Notes on the decedent’s final tax return

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The following are some selected highlights of a decedent’s final tax return that deserve special attention. You should seek competent advice.

The decedent’s final taxable year ends on the date of death and the tax ‘year’ could be relatively short. Regardless, the decedent is allowed a full personal exemption under IRC section 151 and in the case of a non-itemizer, a standard deduction under section 63.

US savings bonds: Normally, the decedent’s income is reported under the cash method. In this case, interest on the saving’s bonds is not included in the return unless the bond has matured, redeemed or otherwise disposed of. The personal representative of the decedent can, however, elect to to report the accrued interest until they date of death in the final return. This may lead to tax savings if the decedent’s marginal tax rate is relatively low. See Section 454: reporting U.S. savings bonds owned at death.

Interest in partnerships, S corporations, estates and trusts: The death of an S corporation shareholder may cause a corporation to lose its S status if the decedent’s stock passes directly from the decedent to a successor who is not a permitted shareholder. Does my Company Lose its S-Corp Election if a Shareholder Dies? There are other potential negative tax consequences which can be mitigated with proper planning: Avoiding an Adverse Tax Impact on Death of an S Corporation Shareholder

Medical Expenses: The IRC allows deduction for unreimbursed medical expenses if they exceed 10% of adjusted gross income. Many bills, however, arrive after the date of death of the decedent. A special rule allows inclusion of medical expenses paid by the estate within 1 year of the date of death Reg. 1.213 – 1(d)(1) into the decedent’s tax return. When this election is being made, the estate cannot make the otherwise allowable deduction on the estate’s tax return (Reg 1.213 – 1(d)(2).

Charitable deductions, losses and carryovers. Excess contributions can generally be carried forward for up to 5 years , but this carryover expires with the decedent. In other words, deductions can only be made on the final year up to the percentage limit.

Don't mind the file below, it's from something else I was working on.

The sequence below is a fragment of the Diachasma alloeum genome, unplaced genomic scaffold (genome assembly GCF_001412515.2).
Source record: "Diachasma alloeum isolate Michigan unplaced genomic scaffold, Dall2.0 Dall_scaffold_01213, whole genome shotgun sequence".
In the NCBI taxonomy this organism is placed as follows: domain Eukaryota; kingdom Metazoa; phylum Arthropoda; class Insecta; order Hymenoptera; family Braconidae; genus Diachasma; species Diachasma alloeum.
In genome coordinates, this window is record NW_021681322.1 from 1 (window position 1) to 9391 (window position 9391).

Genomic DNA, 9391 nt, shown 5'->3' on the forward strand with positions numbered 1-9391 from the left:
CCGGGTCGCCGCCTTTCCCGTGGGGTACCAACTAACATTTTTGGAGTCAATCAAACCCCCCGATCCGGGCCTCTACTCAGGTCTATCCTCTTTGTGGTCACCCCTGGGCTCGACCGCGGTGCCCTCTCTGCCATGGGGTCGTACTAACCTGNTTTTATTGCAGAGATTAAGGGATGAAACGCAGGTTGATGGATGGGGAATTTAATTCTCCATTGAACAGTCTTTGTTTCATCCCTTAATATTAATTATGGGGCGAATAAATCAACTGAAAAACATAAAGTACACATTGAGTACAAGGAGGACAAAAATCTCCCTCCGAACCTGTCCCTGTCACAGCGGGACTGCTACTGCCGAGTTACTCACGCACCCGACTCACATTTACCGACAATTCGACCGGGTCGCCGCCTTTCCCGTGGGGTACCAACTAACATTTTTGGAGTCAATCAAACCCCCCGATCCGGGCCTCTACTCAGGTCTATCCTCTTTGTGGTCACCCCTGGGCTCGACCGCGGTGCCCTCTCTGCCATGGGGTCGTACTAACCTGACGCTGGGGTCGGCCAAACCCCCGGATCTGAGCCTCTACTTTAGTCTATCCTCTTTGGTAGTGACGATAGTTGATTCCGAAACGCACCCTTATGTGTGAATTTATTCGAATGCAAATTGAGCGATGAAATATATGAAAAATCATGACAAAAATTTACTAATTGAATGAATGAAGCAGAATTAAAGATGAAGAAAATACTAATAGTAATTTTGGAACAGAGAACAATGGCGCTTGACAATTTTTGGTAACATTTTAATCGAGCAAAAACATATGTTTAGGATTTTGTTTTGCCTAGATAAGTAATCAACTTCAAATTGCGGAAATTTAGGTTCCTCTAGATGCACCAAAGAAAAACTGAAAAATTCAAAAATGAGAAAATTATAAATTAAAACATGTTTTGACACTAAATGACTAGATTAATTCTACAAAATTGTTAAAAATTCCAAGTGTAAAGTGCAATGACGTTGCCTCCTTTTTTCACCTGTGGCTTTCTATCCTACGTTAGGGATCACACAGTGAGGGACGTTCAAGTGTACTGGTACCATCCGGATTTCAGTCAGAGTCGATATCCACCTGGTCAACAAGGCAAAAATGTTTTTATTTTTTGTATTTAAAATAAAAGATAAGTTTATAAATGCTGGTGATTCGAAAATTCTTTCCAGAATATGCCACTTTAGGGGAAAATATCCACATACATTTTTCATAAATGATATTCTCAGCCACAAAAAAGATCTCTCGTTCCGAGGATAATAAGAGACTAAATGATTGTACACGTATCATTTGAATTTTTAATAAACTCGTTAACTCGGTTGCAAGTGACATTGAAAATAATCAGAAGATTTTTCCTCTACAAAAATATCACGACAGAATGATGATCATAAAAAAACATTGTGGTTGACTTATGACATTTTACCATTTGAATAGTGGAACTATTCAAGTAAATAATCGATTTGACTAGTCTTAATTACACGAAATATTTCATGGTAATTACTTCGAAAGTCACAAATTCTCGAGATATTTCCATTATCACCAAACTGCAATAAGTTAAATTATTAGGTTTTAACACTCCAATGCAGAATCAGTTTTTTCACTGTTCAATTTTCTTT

Suspended passive activity losses. Death suspends all activities. The IRS defines passive activities as follows: “Passive activities include trade or business activities in which you don’t materially participate. You materially participate in an activity if you’re involved in the operation of the activity on a regular, continuous, and substantial basis. In general, rental activities, including rental real estate activities, are also passive activities even if you do materially participate.” Topic No. 425 Passive Activities – Losses and Credits. A taxpayer can claim a passive loss against income generated from passive activities; however, a passive loss cannot be claimed against active income. On the decedent’s final tax return the amount of the suspended loss allowed as a deduction is reduced by the step-up in basis for the related asset to fair market value (FMV) the transferee of the suspended activity enjoys. If this were not so, taxes would be avoided twice.

Example: “The taxpayer owns a rental property. The building has an adjusted basis of $500,000, a fair market value of $550,000, and passive suspended losses of $75,000. The taxpayer does not have any other passive income. If the taxpayer dies during the tax year, the deductible suspended passive loss on the taxpayer’s final income tax return will be limited to $25,000 ($75,000 ‒ $50,000 step-up in basis).” Planning opportunities for the final tax return.

Annuities. Annuity payments can be conceptualized as a pro-rata return over the life expectancy of the paid in principal plus investment returns. Only the investment returns are taxable, the returned principal has already been taxed once before. What is taxed per annuity payment is based on the exclusion ratio, calculated by the annuity provider and explained here with examples: Annuity Exclusion Ratio. However, if the annuitant outlives her life expectancy, she has a ‘mortality gain’, and an exclusion ratio is no longer applied. She pays taxes on all distributions beyond her life expectancy. Conversely, mortality losses are deductible on the tax return.

Joint return. Filing a joint return may allow the use of the decedent’s excess deductions or loss carryovers by offsetting against the surviving spouses’s full year return. The executor is normally the only person who can file a joint return on the behalf of the decedent.

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